This is it, the gold medal game! Are you excited? Because you really should be. The journey did not end with the Soviets, which a lot of people tend to forget, but this game 100% deserves to be remembered.
What: USA 4 - 2 FIN
Who: Steve Christoff
Phil Verchota (assist: Dave Christian)
Rob McClanahan (assists: Mark Johnson, Dave Christian)
Mark Johnson (assist: Steve Christoff)
WHAT YOU SHOULD KNOW
+ As this game got underway, viewers were provided with some fascinating stats about the U.S. team. In the first six games of the Olympics, the U.S. scored six goals in the first period, 10 goals in the second period, and 13 goals in the third period. As for goalkeeping, Jim Craig gave up eight goals in the first period, two goals in the second period, and three goals in the third period. They literally got better the longer they were on the ice. Is that not amazing?
+ Another game, another bad first period. Actually, this first period wasn't so much bad as it just ended with the U.S. down 1-0. They had a lot of good scoring opportunities but didn't convert any of them, and eventually lost that momentum. But at this point, Al Michaels and Ken Dryden were basically like "lol whatever, been there, came back from that." And even back in the studio, Jim McKay talked about how they'd trailed in every single game but one. Everyone was so utterly unconcerned, and it really felt like only a matter of time before the U.S. took the lead. So when Phil Verchota scored to tie the game at 2-2, Al Michaels was already writing the amazing come-from-behind narrative.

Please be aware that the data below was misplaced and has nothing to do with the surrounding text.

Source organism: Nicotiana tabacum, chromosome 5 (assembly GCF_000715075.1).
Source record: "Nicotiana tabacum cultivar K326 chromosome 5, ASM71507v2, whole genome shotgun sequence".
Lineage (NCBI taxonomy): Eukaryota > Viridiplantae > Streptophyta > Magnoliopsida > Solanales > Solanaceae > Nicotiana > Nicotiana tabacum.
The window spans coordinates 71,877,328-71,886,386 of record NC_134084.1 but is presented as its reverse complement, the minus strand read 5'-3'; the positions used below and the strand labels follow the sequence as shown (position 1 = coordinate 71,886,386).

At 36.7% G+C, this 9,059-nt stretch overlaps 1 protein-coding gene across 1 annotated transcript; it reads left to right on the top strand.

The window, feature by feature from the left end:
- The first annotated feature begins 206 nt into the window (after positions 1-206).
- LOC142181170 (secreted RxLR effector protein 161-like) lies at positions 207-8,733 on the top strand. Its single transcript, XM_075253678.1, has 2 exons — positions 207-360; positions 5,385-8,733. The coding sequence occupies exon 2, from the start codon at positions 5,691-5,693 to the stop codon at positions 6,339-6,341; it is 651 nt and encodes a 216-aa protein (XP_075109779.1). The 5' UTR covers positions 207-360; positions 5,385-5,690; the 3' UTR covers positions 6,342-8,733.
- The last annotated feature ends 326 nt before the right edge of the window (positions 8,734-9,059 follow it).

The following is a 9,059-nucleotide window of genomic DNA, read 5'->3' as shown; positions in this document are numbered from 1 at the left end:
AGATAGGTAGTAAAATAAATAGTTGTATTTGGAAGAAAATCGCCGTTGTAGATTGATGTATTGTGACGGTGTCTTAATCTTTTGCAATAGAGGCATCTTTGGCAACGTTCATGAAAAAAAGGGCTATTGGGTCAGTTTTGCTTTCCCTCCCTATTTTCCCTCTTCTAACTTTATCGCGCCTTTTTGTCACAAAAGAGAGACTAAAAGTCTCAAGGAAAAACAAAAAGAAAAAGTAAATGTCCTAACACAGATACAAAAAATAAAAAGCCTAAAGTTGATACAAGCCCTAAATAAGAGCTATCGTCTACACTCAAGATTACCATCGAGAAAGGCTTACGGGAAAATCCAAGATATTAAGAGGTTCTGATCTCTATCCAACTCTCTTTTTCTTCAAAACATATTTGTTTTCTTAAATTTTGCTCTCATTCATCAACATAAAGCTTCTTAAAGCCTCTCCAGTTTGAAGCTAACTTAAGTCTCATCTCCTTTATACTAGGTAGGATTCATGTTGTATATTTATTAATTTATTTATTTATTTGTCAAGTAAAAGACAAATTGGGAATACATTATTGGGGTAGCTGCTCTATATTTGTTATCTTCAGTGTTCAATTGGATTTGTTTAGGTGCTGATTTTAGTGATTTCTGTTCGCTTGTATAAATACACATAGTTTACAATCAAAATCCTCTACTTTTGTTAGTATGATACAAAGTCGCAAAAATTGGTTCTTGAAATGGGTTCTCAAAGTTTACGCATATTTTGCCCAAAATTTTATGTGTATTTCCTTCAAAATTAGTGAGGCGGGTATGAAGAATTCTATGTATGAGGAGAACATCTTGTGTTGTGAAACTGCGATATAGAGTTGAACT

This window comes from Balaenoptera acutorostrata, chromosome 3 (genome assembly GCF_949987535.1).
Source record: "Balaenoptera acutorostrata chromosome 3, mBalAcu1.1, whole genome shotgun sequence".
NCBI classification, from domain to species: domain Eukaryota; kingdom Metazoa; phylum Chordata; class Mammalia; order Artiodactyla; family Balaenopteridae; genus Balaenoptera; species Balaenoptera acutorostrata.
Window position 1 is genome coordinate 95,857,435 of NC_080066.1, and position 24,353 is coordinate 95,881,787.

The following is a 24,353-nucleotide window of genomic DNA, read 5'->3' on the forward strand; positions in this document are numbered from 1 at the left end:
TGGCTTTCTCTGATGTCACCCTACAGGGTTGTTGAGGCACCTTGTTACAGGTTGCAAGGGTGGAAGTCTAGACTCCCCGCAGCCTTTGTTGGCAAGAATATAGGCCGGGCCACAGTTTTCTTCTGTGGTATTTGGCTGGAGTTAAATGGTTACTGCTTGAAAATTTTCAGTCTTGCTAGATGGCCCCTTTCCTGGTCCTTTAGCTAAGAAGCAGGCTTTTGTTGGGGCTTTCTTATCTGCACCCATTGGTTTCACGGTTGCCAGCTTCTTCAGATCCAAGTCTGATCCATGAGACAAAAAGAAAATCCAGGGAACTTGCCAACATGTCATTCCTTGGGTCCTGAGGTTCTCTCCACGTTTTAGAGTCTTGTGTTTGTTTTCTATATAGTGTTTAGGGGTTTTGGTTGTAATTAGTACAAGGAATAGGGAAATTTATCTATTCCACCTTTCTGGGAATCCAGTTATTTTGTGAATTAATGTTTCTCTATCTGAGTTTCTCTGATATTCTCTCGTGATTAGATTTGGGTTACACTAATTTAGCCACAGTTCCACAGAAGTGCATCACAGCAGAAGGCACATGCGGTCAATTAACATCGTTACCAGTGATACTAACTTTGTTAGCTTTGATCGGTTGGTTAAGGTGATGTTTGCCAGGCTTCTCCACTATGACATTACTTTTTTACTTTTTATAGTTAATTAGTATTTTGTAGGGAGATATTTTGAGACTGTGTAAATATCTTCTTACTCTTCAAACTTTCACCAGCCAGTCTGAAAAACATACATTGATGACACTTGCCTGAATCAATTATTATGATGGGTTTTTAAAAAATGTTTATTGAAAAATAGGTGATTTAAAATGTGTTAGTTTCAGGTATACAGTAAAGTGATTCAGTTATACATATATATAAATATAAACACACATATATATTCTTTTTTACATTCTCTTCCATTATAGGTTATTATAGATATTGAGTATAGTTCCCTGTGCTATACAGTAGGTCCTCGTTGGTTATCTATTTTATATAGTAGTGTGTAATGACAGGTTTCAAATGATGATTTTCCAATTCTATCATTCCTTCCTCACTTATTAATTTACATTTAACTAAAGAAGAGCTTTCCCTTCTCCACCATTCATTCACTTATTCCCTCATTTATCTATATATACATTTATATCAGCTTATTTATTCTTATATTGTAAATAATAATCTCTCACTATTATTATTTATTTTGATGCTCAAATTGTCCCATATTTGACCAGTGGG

+ Okay, we need to talk about how on-point the U.S. penalty kill was. They were so effective and played so offensively that I often found myself forgetting they were playing a man short; Finland had a lot of trouble getting out of its own zone. As a matter of fact, the first goal of the game was essentially short-handed; Steve Christoff scored just as Mike Ramsey was getting out of the penalty box. So, while the teams technically were at equal strength, the goal was off of a short-handed play. And in the third period, the U.S. had to kill two back-to-back penalties, plus another one with just a handful of minutes left. And the final goal of the game was scored short-handed (leave it to Mark Johnson, honestly). Finland did score one power-play goal, but let's not split hairs.
+ After struggling to score for the entire tournament, Steve Christoff finally found his game against Finland (and with the gold medal on the line, what perfect timing!). He had only scored a single point before now (a goal against Romania), and promptly tripled his total points with a goal and an assist here. Steve was the leading goal scorer of the pre-Olympic season and third in overall points, so it was really great to see him get back to his old self with a bunch of really great scoring opportunities.
+ Probably my favorite bit of commentary from the whole tournament came after Rob McClanahan scored to give the U.S. its first lead: Al Michaels said, "If you had taken this whole script to Hollywood and gone into a producer's office, you'd be thrown out on your rear. Completely." And now here we are, 35 years later, with two scripted movies and two documentaries (in addition to a whole avalanche of books). Amazing.
And here's a fun bonus: what happens when there's a minute left on the clock and you're up by two goals?
Answer: probably a little bit of excitement. :)
WHERE CAN YOU WATCH?
As much as I wish this full game was available online somewhere, it isn't. However! You can watch Rob McClanahan's game-winning goal HERE, the final minute of play HERE, and highlights of all the goals HERE. Not too shabby!